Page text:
Hockenheim is confident that it will not take a loss on this year's German Grand Prix thanks to a revised deal with Bernie Ecclestone and a boost in spectator numbers.
The venue said it lost more than five million Euros ($6.1m) when it last hosted the race in 2008, but since then it has restructured its deal with Formula One Management, with the two parties agreeing to share liabilities. Hockenheim's CEO Karl-Josef Schmidt told AUTOSPORT that he was now optimistic about the track's financial situation.
"We have the new agreement with Bernie Ecclestone, which relieves us of the burden we had before – where we made 5.3 million Euros loss from F1 in 2008," he explained. "Now, envisaging we will have the same number of spectators as 2008 – about 62,000 – we will break even. That is the number we are expecting as a minimum, but the pre-sale is running well and we are confident we will have more than that."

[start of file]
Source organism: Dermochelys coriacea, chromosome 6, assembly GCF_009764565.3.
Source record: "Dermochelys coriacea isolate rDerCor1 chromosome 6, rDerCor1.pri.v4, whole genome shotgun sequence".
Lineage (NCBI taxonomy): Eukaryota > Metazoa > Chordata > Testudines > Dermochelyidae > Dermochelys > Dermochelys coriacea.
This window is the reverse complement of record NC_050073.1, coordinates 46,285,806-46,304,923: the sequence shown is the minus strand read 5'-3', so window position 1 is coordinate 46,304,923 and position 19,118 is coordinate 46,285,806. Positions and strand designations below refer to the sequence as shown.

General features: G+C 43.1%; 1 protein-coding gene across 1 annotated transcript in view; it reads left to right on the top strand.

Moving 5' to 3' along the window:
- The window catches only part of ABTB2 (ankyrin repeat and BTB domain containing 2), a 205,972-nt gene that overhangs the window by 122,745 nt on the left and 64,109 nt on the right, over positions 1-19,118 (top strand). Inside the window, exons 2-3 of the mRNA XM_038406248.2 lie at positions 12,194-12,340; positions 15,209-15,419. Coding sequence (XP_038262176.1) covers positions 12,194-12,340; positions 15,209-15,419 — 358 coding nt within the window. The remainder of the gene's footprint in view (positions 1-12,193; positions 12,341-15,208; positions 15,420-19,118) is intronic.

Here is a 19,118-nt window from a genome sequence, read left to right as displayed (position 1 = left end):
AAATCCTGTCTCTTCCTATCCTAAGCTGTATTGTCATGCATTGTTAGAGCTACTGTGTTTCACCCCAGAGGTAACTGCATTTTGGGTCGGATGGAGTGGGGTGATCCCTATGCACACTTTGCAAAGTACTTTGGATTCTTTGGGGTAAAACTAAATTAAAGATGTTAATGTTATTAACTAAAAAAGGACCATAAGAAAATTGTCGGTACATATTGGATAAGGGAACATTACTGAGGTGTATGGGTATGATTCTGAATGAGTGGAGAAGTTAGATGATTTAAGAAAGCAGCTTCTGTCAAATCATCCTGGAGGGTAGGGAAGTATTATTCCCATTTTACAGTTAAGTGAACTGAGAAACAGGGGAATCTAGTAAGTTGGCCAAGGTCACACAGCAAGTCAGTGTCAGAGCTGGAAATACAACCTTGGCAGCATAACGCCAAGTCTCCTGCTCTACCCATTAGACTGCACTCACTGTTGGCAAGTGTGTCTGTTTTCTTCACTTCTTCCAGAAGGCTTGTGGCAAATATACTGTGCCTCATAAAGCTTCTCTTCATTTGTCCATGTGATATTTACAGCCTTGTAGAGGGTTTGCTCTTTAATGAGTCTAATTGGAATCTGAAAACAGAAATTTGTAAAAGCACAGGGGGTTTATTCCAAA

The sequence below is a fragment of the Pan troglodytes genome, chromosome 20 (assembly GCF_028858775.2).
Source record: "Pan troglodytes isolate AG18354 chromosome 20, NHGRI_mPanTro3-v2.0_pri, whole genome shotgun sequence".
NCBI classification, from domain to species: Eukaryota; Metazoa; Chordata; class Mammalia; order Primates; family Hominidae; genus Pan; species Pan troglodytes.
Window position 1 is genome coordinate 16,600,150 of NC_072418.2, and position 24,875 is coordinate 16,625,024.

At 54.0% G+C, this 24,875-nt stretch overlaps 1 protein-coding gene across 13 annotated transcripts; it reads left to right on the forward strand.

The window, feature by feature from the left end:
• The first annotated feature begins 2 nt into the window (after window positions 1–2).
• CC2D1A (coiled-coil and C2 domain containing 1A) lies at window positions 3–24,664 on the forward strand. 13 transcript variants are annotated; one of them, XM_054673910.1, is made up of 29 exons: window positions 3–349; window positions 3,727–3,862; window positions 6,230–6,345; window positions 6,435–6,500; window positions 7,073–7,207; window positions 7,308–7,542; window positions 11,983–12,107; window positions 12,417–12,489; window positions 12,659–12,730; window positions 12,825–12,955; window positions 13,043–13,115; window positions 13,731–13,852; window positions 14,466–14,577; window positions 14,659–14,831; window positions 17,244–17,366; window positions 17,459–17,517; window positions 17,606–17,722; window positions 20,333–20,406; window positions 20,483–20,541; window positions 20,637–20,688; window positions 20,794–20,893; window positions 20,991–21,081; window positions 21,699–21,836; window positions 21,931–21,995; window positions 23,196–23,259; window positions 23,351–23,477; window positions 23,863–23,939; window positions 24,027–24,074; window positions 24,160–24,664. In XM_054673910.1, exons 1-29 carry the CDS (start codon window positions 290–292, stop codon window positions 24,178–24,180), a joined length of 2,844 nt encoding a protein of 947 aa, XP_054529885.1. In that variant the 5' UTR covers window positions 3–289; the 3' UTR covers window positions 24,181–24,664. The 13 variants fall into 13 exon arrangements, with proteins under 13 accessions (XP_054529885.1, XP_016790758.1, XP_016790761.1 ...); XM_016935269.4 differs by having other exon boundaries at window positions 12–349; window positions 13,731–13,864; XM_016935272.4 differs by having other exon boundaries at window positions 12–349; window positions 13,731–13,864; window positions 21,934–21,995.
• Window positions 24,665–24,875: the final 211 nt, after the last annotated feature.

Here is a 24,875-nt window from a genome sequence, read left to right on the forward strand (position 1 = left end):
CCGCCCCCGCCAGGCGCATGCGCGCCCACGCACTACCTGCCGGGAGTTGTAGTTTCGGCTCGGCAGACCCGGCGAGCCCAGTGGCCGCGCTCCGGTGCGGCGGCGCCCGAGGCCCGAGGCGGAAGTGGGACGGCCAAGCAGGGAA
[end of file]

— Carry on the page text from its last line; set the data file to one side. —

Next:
Schmidt said that although German interest in the sport was high this year – thanks to the return of Michael Schumacher and the success of Sebastian Vettel – he was not expecting a return to the glory days of sellout 100,000-strong crowds.
"Times have changed," he said. "We would be satisfied if we would have 70-75,000 spectators, and there is no reason we will get back to those numbers of 2000-2002."
Hockenheim has agreed a race-share deal with the Nurburgring, where the two tracks host the German Grand Prix on alternate years.